Popis článkuVýškový růst třešně ptačí ve smíšených juvenilních porostech na bývalých zemědělských půdách.
[Height growth of wild cherry in mixed juvenile stands on former agricultural soils] 249 - 255.
|Název článku:||Výškový růst třešně ptačí ve smíšených juvenilních porostech na bývalých zemědělských půdách|
|Autor:||Jan Bartoš, Dušan Kacálek, David Dušek, Jiří Novák, Jan Leugner|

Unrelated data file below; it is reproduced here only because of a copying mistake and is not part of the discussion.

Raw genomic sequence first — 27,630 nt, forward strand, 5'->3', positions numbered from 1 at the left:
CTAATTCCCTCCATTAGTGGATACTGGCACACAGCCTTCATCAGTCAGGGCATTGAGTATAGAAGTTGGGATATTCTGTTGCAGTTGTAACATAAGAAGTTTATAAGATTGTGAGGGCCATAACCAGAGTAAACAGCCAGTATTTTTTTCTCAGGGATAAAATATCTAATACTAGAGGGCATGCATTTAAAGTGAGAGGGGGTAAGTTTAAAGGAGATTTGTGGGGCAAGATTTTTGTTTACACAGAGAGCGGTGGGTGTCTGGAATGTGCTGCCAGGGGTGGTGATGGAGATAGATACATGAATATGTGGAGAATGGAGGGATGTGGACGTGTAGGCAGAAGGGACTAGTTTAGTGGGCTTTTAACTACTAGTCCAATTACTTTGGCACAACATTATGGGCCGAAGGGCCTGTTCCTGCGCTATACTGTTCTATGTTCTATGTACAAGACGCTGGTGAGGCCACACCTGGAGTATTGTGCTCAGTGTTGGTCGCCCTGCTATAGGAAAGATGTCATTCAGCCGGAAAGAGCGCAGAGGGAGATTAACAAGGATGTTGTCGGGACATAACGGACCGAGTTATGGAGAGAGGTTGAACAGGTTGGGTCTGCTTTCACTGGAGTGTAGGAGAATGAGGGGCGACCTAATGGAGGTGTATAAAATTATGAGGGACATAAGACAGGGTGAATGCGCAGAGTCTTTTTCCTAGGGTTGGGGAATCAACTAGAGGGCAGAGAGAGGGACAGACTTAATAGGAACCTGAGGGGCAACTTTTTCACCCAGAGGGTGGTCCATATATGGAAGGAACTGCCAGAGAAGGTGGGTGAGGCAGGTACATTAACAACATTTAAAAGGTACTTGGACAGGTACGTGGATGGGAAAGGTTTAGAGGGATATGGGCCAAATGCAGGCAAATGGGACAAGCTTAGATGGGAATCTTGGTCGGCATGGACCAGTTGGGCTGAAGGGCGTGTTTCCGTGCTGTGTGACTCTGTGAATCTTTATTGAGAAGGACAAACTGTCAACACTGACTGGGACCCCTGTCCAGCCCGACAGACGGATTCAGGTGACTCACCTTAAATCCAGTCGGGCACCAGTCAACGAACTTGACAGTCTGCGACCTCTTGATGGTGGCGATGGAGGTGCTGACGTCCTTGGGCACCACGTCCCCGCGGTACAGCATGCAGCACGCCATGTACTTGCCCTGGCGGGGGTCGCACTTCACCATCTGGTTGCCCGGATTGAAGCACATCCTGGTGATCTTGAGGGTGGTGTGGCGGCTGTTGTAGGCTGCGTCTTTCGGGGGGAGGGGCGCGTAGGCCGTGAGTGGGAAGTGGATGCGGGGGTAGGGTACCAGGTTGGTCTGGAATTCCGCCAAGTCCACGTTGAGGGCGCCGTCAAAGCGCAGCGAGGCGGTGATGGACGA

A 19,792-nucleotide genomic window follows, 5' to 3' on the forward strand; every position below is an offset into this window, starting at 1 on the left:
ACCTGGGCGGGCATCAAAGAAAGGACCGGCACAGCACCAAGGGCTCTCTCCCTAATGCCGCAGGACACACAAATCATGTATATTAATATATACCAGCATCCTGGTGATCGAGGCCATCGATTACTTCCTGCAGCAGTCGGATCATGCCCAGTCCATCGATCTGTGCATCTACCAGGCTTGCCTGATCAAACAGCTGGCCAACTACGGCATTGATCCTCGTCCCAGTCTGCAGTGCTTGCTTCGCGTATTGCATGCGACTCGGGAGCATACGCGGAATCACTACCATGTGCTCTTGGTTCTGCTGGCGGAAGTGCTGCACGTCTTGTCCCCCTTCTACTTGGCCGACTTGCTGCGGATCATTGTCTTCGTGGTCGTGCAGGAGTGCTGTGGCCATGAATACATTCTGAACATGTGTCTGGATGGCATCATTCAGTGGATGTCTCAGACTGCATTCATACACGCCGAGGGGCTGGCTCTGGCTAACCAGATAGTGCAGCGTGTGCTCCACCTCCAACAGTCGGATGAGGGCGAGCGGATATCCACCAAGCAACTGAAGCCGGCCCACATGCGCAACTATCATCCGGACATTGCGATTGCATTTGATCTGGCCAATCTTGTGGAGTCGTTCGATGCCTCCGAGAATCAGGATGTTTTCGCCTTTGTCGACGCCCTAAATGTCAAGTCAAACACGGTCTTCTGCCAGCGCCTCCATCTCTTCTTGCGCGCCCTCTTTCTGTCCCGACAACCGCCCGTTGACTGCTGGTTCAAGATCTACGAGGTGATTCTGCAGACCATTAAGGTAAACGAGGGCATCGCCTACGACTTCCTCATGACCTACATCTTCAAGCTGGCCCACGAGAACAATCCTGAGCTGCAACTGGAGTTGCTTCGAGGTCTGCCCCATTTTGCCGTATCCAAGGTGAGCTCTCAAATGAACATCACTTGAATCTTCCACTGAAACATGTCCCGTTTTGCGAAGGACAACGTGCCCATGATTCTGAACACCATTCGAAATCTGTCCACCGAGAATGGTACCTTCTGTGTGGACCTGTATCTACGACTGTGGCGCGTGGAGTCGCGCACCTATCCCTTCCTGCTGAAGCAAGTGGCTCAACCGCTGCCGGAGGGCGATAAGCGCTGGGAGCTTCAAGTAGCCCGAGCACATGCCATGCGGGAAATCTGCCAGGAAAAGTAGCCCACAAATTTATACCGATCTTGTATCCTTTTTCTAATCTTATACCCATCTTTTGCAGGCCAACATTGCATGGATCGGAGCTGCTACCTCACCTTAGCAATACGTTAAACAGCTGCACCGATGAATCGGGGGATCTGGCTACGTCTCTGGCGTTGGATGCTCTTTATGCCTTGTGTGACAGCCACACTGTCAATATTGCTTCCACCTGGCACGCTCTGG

Wild cherry (Prunus avium (L.) L.) is a valuable tree species that does not require a long rotation to provide merchantable wood. Wild cherry is a fast-growing pioneer tree species suitable for agricultural land afforestation. To prevent cherry trees from stem sprouting, the growing in mixed stands is recommended. Three experimental plots were established to investigate performance of cherry in intimate line mixtures with tree species such as European larch, Norway spruce, grand fir, small-leaved linden, black alder, European beech and sycamore maple. Prior to afforestation, all sites had been used as meadows. In 13-year-old stand on north-facing slope, mean height of larch exceeded the cherry’s height by 3.9 m, grand fir by 1.6 m and spruce by 3.7 m. On a south-east facing site in the 10th year after planting both ash and linden were shorter by 1.9 m and 1 m respectively, compared to cherry. Spruce was slightly 0.2 m higher than cherry. As for the youngest plot, cherry was overgrown by alder in the 3rd year; the difference amounted to 1.8 m, while both beech and sycamore maple do not keep up with cherry; mean cherry’s height exceeded them by 0.3 m and 0.6 m respectively. The cherry mortality was 2% (south aspect, Osečnice), 5% (north aspect, Bystré II) and 16% (south-east aspect, Uhřínov) in 5-year-old established plantations. The most promising mixture is wild cherry with small-leaved linden.